How Can I Protect my Business Ideas?
Published on 05.02.10
Here are a number of simple actions that will help you take ownership of your creative business ideas before you divulge them. The more proactive you are, the better protected you’ll be.
This article is the response to a recent question prompted by my last article: Crystallizing Your Creative Business (Part 1).
I come across the same brand of apprehension and hesitation amongst a lot of would-be creative entrepreneurs. I know I felt the same in the past when I’ve been looking to pitch my business plans and ideas to potential stakeholders (be they prospective partners, clients, suppliers or financiers).
The problem with ideas is that they seem to be so easy to steal. “I show it to you… then it’s yours too”. In reality, this need not be the case. Let me share some techniques that helped put my mind at ease. Please feel free to add your own thoughts and experiences in the comments section. These are just mine.
First suggestion: reduce that idea to material form in some way that crystallizes value.
Remember: YOU CANNOT COPYRIGHT AN IDEA! Ideas are a dime a dozen, it’s the recipe and the resolve to actually realise that idea that will turn it into gold. The resolve is up to you but the recipe… you’ll need help protecting that.
Point of departure: find a way of making your product or service unique – some way you can take ownership of it. Develop it into something concrete that you can own. As it happens, this is the same trick that’ll help make your business successful at the end of the day so it’s a worthwhile endeavor.
The idea for quick take-away burgers that you can buy without getting out of your car is NOT COPYRIGHTABLE. The recipe, the floor layouts, the brand name, the secret sauce – these have IP that you can protect and own.
Second suggestion: upload the related files to Myows so you have some proof that it was in-hand when you say it was.
You’ll also have Myows there to help you take action if they do run away with your work. Safety in numbers!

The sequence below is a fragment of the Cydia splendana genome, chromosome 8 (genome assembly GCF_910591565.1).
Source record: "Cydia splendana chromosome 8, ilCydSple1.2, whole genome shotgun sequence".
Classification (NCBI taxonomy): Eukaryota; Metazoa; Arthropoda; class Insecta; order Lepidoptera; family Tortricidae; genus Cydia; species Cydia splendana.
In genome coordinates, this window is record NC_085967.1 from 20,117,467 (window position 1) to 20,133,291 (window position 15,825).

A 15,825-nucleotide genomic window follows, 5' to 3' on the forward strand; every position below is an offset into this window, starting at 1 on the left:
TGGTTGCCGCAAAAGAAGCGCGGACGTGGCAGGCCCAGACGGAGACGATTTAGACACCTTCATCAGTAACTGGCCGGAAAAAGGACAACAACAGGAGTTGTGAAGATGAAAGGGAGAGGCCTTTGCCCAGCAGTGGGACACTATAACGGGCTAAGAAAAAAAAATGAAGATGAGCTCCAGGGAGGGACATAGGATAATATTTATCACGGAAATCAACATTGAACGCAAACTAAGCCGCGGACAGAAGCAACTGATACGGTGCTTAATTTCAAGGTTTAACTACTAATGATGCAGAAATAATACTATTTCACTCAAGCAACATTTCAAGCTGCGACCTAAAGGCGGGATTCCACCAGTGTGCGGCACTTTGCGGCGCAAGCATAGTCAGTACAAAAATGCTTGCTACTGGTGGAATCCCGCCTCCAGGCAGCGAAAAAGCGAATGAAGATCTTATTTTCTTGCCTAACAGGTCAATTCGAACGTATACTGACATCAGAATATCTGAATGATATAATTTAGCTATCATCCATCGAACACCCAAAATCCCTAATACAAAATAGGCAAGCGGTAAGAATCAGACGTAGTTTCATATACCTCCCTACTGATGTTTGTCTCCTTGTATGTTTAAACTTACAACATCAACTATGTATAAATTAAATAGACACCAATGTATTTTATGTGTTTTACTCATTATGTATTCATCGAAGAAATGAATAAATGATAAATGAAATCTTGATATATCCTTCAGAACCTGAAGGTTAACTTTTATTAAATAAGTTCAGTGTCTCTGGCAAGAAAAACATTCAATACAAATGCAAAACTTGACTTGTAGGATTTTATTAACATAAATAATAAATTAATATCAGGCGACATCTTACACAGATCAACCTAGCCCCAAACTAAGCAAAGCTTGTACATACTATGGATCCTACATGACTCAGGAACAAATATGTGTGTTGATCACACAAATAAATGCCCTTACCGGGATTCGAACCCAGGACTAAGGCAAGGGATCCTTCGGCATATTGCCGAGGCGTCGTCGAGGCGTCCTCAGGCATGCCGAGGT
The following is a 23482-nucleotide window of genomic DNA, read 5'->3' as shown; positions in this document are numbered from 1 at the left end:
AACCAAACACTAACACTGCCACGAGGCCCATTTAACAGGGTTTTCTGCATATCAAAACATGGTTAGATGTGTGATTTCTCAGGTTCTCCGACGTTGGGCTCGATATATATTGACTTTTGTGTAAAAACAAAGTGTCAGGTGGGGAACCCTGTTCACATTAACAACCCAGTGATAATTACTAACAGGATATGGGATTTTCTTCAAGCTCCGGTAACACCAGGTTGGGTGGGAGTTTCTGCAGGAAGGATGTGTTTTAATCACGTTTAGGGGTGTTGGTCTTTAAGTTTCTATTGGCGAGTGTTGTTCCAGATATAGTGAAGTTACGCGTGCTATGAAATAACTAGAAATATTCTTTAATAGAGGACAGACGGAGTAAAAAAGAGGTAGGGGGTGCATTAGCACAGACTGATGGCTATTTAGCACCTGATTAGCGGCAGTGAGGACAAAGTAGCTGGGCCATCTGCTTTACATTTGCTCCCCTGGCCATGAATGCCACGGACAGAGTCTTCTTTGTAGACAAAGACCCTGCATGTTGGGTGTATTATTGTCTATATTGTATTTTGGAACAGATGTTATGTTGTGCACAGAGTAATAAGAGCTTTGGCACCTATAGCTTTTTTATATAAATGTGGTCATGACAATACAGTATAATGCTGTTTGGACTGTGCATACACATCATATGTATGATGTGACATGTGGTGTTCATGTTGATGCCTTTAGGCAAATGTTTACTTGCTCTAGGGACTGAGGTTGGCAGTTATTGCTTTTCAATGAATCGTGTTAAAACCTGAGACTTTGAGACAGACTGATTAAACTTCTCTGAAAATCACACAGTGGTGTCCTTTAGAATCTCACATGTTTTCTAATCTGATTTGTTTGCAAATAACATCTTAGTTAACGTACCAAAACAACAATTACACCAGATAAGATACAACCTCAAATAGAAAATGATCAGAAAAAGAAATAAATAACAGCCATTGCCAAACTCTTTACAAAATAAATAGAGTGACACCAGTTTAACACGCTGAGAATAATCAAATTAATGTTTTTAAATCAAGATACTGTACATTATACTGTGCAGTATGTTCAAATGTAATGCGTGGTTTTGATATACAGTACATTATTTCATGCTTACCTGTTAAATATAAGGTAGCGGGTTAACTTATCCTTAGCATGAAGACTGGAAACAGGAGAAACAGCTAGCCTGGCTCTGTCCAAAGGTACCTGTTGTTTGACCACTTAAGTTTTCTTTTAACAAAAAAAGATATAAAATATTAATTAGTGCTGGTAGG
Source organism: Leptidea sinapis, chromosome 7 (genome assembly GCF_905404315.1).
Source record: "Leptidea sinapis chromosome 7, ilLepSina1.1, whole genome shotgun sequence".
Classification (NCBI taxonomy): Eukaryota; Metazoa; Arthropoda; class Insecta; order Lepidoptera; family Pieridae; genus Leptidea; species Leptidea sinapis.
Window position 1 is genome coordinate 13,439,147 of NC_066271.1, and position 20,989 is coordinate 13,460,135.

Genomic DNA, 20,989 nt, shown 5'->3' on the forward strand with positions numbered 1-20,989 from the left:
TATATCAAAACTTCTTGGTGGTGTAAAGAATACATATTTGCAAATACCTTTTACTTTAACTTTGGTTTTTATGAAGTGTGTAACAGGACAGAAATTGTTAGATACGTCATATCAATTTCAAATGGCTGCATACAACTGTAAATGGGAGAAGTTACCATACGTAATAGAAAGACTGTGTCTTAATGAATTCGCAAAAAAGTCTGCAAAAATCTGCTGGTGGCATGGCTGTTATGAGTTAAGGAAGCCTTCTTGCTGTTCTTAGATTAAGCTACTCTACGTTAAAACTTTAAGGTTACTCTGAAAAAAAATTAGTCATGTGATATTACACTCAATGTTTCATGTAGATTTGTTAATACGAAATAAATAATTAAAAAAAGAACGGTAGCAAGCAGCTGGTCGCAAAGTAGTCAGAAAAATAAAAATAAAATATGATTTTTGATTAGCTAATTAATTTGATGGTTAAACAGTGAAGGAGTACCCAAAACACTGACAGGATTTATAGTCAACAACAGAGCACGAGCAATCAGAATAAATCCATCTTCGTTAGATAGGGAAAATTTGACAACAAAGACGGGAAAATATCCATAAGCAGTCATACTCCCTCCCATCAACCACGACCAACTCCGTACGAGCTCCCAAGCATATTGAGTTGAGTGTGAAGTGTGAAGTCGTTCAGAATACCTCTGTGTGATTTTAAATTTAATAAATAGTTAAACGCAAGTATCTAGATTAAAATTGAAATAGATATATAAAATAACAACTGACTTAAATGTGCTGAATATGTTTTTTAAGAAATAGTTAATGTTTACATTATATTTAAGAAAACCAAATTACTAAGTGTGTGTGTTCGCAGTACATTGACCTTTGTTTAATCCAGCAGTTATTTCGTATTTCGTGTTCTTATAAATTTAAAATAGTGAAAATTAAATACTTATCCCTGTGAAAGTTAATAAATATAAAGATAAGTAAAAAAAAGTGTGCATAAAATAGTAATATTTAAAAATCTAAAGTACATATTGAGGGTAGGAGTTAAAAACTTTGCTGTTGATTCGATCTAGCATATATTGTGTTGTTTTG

Third suggestion: Maximize deterrents.
So yeah, that CA comes in handy here – it shows that you mean business, it also acts as a record of your meeting and the fact that you showed them documents X and Y on date Z (a date that occurred after the date when you protected your work on Myows… taa daa).
You’ll also find deterrent banners and other psychological help here or on your Myows profile. Free and easy to use.
Better yet, make friends with a lawyer (give him a 5% share) and invite him to your meetings with you.
One thing to bear in mind about all this is that, if you can show your strategic acumen and creative genius to the company or people you are approaching, they will usually see you as a valuable asset/partner. Most small companies/financiers/potential partners don’t have the time, energy or capacity to take your idea and run with it. You are the fire starter, you have the passion and the knowledge. If you don’t, get it fast or walk away.
*NOTE: this is especially true of smaller companies and individuals with a solid track record and reputation. And make sure you’re talking to somebody that has a decent reputation to protect – more on this below…
Another thing to bear in mind: Do your homework on the company or individual that you are approaching. The web is a wonderful tool for getting the lowdown in situations like this.
Spend an hour digging. If you come across dodgy tales: run. Screaming. And remember that if you have a dodgy experience yourself, shout it out so the next guy doesn’t get burned to. Us clever creative types need to get each others’ backs a whole lot more than we do right now. Again: safety in numbers.
At the end of the day, the more closely you tie yourself with your idea – the more difficult it will be for the other party to separate the two of you. Be the business – know everything there is to know, create valuable and related networks around yourself and protect your ideas as best you can. And if they still steal your ideas, let us know at Myows and we’ll help you kick up a serious fuss